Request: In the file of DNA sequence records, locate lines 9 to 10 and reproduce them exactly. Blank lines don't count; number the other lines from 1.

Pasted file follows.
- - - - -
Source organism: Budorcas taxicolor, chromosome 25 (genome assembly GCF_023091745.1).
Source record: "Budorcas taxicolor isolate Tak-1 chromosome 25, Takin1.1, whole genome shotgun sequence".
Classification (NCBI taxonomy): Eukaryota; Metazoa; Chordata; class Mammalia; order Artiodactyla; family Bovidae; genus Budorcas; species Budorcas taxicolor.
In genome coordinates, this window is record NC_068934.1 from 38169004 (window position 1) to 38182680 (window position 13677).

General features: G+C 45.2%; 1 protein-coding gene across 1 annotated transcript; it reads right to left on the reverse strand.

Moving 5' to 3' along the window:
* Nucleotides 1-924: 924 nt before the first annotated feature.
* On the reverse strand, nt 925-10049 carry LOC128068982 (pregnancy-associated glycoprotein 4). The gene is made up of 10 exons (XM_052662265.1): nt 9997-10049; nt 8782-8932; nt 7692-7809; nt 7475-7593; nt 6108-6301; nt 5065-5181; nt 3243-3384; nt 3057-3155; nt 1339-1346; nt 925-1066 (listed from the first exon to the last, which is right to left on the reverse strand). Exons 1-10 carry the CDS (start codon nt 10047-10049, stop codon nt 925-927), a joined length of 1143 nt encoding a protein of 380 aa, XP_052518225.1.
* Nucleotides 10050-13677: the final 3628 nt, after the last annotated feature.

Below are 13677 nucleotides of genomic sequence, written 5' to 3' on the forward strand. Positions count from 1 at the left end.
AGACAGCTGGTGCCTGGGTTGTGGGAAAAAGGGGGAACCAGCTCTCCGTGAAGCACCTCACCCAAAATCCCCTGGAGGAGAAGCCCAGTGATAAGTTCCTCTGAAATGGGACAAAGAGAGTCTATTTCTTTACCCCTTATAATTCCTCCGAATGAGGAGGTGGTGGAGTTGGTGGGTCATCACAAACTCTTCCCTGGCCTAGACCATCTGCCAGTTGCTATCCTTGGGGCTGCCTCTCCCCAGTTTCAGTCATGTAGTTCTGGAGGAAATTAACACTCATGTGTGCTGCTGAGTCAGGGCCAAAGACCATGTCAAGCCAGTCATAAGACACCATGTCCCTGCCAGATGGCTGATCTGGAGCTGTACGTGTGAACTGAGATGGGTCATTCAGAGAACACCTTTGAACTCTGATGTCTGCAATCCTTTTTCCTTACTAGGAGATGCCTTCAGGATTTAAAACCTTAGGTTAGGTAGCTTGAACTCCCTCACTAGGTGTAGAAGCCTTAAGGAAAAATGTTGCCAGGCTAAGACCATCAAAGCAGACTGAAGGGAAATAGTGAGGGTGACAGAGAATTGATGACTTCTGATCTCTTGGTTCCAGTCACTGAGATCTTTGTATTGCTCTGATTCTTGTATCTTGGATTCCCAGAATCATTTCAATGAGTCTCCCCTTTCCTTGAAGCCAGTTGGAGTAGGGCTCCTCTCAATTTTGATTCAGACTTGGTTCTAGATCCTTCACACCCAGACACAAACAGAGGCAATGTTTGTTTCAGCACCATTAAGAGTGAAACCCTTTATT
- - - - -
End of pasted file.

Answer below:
* Nucleotides 10050-13677: the final 3628 nt, after the last annotated feature.

Below are 13677 nucleotides of genomic sequence, written 5' to 3' on the forward strand. Positions count from 1 at the left end.